Is someone addressing our population problem by increasing cancer rates with nutritional disinformation?
What I find interesting is that the study seemingly used to write the USA today article is only a draft at this point. It was in draft form when I checked on 6.27.2012 and the site said the draft was Current as of June 2012.
Perhaps they released it elsewhere, but the web site says,
“This draft Recommendation Statement is not the final recommendation of the U.S. Preventive Services Task Force. This draft is distributed solely for the purpose of pre-release review. It has not been disseminated otherwise by AHRQ. It does not represent and should not be interpreted to represent an AHRQ determination or policy.“
There are some other interesting bits in the draft:
… Biological Understanding …
There are two main sources of vitamin D within the human body. Ergocalciferol, or vitamin D2, is consumed in the diet, mainly in the form of plants and fish. Cholecalciferol, or vitamin D3, is synthesized within the skin by ultraviolet B rays from the sun. Vitamin D3 is converted to its active form via enzymatic processes in the liver and kidney. Most cells contain specific receptors for the active form of vitamin D. Stimulation of skeletal muscle receptors promotes protein synthesis, and vitamin D has a beneficial effect on muscle strength and balance. Laboratory studies have suggested that vitamin D may reduce the risk for cancer via regulation of cellular proliferation, differentiation, and inhibition of angiogenesis. Vitamin D controls calcium absorption in the small intestines and interacts with parathyroid hormone to help maintain calcium homeostasis between the blood and bones.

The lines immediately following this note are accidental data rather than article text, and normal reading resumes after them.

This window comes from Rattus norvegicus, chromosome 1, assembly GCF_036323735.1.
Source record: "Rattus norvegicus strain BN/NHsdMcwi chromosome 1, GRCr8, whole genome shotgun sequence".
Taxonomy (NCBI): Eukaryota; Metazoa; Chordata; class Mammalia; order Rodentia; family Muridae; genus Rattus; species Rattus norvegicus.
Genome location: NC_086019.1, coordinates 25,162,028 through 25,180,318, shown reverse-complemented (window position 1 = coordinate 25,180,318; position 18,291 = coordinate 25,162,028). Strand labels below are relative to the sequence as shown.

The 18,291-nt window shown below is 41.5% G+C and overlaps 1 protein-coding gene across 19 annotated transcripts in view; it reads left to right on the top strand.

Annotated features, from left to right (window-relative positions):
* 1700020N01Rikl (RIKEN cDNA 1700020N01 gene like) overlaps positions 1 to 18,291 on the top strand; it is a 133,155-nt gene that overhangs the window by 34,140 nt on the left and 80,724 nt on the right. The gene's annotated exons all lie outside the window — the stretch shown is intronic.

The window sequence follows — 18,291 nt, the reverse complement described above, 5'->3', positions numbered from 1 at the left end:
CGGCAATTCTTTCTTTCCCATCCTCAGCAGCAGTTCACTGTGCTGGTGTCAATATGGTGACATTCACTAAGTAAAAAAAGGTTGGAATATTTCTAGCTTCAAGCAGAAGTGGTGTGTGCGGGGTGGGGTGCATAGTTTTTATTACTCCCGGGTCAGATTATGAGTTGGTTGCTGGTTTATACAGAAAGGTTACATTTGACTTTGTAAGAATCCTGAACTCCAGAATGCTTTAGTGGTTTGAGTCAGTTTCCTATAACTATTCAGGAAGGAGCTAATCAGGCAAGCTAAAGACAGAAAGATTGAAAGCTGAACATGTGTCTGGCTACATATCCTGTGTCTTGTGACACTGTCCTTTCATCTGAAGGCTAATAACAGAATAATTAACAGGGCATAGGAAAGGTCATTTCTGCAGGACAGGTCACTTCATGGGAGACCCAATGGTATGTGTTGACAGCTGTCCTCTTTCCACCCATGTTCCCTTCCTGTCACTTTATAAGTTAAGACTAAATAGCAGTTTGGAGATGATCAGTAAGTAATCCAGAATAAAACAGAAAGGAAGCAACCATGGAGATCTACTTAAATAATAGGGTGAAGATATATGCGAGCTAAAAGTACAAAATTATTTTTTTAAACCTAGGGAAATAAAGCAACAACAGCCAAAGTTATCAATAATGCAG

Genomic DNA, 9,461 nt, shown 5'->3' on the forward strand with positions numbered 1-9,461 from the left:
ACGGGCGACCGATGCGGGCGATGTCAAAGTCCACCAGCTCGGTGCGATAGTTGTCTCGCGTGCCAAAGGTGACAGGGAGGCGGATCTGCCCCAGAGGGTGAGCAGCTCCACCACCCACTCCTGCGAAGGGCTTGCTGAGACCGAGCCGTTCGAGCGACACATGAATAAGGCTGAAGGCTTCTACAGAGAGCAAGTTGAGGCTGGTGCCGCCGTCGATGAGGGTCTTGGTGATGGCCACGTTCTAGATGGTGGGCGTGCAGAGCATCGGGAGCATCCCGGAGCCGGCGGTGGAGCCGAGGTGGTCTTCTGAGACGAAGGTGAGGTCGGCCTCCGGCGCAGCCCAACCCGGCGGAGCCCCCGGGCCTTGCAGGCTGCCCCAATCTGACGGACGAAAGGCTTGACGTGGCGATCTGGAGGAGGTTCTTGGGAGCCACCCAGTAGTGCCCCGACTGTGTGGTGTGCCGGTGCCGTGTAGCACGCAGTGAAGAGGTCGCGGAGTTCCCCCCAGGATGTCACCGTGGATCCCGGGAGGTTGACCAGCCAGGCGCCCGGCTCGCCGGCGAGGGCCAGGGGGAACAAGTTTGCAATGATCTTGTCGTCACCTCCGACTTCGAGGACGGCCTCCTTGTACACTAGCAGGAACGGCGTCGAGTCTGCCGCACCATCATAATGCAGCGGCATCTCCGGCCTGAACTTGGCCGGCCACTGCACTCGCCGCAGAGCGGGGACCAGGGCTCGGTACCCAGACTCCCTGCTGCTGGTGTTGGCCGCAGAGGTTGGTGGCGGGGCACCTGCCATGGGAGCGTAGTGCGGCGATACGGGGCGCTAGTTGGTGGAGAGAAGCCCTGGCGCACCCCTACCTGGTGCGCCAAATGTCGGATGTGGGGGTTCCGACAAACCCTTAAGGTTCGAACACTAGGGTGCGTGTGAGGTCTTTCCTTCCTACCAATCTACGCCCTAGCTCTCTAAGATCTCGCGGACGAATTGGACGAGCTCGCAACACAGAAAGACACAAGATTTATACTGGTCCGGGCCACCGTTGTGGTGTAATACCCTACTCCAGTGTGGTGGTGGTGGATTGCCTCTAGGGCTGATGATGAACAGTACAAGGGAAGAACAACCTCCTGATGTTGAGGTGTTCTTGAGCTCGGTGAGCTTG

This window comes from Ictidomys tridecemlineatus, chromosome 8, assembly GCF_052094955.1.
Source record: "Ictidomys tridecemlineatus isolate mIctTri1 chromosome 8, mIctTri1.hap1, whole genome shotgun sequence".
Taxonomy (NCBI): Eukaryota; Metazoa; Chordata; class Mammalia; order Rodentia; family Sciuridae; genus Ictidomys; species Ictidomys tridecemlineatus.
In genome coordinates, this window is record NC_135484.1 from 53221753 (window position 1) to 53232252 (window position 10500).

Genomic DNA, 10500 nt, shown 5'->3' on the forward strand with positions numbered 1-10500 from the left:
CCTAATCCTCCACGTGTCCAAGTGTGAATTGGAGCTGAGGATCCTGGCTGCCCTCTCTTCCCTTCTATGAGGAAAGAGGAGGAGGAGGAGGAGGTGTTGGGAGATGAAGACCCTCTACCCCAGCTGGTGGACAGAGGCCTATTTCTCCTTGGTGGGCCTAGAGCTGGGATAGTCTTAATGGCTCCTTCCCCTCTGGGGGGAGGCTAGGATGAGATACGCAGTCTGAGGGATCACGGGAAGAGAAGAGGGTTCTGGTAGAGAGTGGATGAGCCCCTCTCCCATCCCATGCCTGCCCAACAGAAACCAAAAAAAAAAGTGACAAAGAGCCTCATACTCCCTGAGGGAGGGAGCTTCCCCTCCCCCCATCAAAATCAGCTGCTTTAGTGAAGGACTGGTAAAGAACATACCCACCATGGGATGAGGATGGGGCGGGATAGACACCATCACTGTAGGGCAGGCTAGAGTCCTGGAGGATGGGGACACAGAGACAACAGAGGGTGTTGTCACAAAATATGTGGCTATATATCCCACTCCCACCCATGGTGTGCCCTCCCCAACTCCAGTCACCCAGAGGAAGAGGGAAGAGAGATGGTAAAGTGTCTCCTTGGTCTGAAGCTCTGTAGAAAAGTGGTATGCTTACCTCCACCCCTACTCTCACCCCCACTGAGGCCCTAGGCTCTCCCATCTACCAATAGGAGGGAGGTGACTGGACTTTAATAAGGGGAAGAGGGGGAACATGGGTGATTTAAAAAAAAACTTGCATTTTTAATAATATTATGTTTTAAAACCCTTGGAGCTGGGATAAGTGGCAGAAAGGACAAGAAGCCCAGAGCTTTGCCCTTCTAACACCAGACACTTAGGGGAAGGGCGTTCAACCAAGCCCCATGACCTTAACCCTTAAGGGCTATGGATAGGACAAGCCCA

Data from observational studies of vitamin D and cancer suggest that if an effect of vitamin D on cancer exists, it might only be achieved with a vitamin D intake greater than those given in randomized trials to date (13).
According to mercola:
… Vitamin D is a steroid hormone that influences virtually every cell in your body, and is easily one of nature’s most potent cancer fighters. Receptors that respond to vitamin D have been found in nearly every type of human cell, from your bones to your brain….
… Researchers have found that daily intakes of vitamin D by adults in the range of 4000-8000 IU are needed to maintain blood levels of vitamin D metabolites in the range needed to reduce by about half the risk of breast cancer, colon cancer, multiple sclerosis, and type 1 diabetes. …
While an Institute of Medicine committee has stated that 4000 IU/day is a safe dosage, their recommended minimum daily intake is only 600 IU/day. According to the study in the journal Anticancer Research:
“The supplemental dose ensuring that 97.5 percent of this population achieved a serum 25(OH)D of at least 40 ng/ml was 9,600 IU/d … Universal intake of up to 40,000 IU vitamin D per day is unlikely to result in vitamin D toxicity.”
My last Vitamin D test showed that I had 36 ng/ml. Both of my nutritionists say I should be in the high 70’s.
Component Your result Standard range Units VITAMIN D, 25-HYDROXY 36 25 – 79 ng/mL